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UK’s IMechE calls for a Clean Air Act

First publishedin World Highways
May 2018
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The UK needs extensive monitoring of current transport emissions in order to set realistic pollution reduction targets, according to an engineering umbrella organisation.


The Institution of Mechanical Engineers is calling for a major Clean Air Act to counter what it believes is a deadly rise in air pollution along the countries' transportation corridors, both road and rail. “Individuals breathe in 20kg of air every day and because we can’t see it, we don’t know about the harmful particles it contains,” said Philippa Oldham, lead author of the report Breath of fresh air: new solutions to reduce transport emissions. “Even railway stations have relatively high levels of air pollution from diesel.”

Oldham noted that news media focus on London and its air pollution problems. But other cities are equally affected. In cities outside London the proportion of public transport is lower, so the proportion of emissions from diesel and petrol cars is greater. In Manchester, 43% of emissions come from cars and just 11% from buses.

The report call on the UK government to financially back development of cleaner technologies and phase out older vehicles with poor emissions, such as diesel cars and trains*. Freight and logistic operators should make deliveries outside peak commuting hours. Meanwhile, the government should fund research through the Clean Air Fund and Innovate UK to create programmes to clean up various transport modes.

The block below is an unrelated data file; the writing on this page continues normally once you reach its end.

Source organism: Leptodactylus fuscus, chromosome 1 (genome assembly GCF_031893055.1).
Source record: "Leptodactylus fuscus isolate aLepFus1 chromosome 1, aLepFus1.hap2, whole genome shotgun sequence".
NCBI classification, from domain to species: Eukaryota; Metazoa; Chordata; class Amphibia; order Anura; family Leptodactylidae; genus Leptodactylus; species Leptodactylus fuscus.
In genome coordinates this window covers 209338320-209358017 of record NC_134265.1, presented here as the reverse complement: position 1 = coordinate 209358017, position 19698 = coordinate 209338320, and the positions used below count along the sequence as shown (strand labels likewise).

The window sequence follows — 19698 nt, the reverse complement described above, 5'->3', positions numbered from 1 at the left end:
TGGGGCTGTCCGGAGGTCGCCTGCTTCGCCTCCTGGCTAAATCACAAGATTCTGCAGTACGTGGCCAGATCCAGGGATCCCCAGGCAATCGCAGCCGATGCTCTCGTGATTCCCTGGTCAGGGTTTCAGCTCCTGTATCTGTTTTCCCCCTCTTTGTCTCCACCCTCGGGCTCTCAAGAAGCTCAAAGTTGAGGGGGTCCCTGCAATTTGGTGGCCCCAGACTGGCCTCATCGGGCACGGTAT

A new Clean Air Act should set out ways to help the 71% of local authorities which missed their 2017 air quality targets. It must also address emissions from across all the UK’s transport modes. The UK must assess emerging technologies for carbon emissions throughout the technology’s entire life cycle, including the procurement of parts and fuel.

The report acknowledged that development of electric vehicles, which produce lower emissions, encounter challenges such as how to dispose of their battery cells at the end of their useful life. Nonetheless, people can make daily decisions about recycling and reducing their own contribution towards air pollution. “Technology has its part to play in addressing the problem, but there is a role and responsibility for individuals too,” she said.

*Since the release of the report, the UK government has said it will end diesel-only powered trains by 2040. Last year, the government moved to ban the sale of new non-hybrid petrol and diesel cars by 2040.

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